Grease Trap Installation and Maintenance

Grease Trap Perth (also called grease interceptors) reduce the amount of fats, oils and greases (FOGS) that enter sanitary sewer lines. They are often required in restaurants and require regular expert cleaning services.

Depending on your needs, you can choose between passive or automatic systems. These automatic systems reheat and remove FOG according to a programmed schedule, eliminating the need for manual pumping.

A grease trap (also known as a grease interceptor) is a plumbing device installed in your kitchen to prevent harmful fats, oils, and grease from entering the sewer system when it goes down sink drains. While they can be used in residences, they are typically found in commercial kitchens and restaurants where a high volume of cooking oil and food waste is generated.

Grease traps work by slowing down the water flow as it moves through the interceptor, allowing fats and oils to cool and solidify while the rest of the wastewater continues on its way into the drain and sewer systems. The FOG then floats to the top of the trap because of its lighter density, leaving the cleaner wastewater to continue on its way.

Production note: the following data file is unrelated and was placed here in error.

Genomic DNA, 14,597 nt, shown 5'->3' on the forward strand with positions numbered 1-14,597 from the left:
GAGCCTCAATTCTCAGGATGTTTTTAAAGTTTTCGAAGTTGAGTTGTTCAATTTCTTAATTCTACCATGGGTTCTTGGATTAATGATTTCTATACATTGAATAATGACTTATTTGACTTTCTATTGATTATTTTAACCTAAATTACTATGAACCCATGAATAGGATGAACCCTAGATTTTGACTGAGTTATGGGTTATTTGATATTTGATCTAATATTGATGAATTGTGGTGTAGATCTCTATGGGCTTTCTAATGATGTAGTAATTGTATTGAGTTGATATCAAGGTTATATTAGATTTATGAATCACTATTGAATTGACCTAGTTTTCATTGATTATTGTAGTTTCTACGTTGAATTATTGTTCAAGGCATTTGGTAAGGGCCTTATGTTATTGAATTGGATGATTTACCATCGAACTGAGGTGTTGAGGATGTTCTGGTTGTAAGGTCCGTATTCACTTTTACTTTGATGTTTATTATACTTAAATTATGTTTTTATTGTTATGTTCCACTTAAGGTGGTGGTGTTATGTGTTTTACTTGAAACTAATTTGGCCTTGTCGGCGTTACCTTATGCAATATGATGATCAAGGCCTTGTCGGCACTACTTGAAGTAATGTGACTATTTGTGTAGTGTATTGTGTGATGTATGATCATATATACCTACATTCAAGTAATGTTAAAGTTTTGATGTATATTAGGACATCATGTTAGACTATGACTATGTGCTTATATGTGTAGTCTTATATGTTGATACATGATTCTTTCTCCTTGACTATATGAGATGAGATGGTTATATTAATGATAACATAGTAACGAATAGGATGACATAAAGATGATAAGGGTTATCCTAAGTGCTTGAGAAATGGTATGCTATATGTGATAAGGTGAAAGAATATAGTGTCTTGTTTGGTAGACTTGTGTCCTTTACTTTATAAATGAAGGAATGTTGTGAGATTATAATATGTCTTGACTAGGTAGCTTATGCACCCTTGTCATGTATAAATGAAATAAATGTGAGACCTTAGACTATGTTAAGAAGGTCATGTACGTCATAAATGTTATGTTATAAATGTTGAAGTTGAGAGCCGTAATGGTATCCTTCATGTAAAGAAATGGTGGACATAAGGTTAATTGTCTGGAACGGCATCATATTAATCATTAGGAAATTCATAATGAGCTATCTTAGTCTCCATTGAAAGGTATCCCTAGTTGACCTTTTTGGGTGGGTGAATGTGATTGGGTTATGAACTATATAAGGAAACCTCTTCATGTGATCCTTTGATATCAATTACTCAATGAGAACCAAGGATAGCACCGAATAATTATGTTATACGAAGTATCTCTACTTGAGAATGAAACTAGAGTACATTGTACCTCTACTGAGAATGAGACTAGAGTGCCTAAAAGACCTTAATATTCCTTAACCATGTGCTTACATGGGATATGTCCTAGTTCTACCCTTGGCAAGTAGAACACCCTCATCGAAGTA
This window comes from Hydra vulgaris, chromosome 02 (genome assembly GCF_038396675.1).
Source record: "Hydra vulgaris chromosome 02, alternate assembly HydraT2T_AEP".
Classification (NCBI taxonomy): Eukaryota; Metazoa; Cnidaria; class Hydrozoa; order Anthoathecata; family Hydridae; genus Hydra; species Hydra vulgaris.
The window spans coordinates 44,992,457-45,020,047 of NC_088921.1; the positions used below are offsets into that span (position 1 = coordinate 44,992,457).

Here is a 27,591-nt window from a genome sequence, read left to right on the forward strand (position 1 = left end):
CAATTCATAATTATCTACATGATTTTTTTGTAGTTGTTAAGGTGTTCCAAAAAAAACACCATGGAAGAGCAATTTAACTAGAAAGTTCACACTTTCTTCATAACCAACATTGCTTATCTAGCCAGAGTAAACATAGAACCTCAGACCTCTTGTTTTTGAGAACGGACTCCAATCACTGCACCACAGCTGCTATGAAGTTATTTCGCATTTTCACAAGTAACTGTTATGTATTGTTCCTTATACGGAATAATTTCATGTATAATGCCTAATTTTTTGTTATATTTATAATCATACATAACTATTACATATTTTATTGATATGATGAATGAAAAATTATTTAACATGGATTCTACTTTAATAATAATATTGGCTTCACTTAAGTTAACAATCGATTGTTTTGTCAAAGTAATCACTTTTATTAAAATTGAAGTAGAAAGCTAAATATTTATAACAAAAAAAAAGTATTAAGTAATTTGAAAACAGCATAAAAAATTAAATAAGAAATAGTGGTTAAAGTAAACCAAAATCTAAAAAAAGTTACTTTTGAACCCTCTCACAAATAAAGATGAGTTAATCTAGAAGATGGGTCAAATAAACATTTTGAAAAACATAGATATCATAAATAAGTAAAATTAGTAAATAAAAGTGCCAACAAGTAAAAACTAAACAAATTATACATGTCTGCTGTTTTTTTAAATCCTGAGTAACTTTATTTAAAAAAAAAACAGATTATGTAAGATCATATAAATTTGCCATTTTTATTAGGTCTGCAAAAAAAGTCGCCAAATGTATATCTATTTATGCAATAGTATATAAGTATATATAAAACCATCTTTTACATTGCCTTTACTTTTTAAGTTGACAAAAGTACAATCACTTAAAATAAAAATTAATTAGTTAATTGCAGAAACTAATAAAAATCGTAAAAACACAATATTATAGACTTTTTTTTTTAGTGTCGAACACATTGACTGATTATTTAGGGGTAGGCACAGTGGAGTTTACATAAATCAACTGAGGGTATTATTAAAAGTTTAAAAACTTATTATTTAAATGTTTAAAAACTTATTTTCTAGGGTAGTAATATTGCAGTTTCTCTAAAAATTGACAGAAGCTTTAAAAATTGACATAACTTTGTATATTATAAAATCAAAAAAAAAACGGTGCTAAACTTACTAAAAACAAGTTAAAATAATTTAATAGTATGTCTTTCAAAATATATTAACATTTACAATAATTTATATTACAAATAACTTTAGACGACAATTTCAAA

Because of this, the septic or sewer system is protected from the FOG that would otherwise cause costly blockages in drain lines. The longer you go between cleanings, however, the more grease builds up and hardens in your trap, making it less effective. This is why a regular maintenance schedule is important for your trap and should include both inspections and cleaning.

The traditional grease trap is buried outside and involves digging a large hole, laying in the pipe, and pouring concrete around it to hold it in place. An alternative is the passive hydromechanical, where the trap is built into a sink or other area in your kitchen.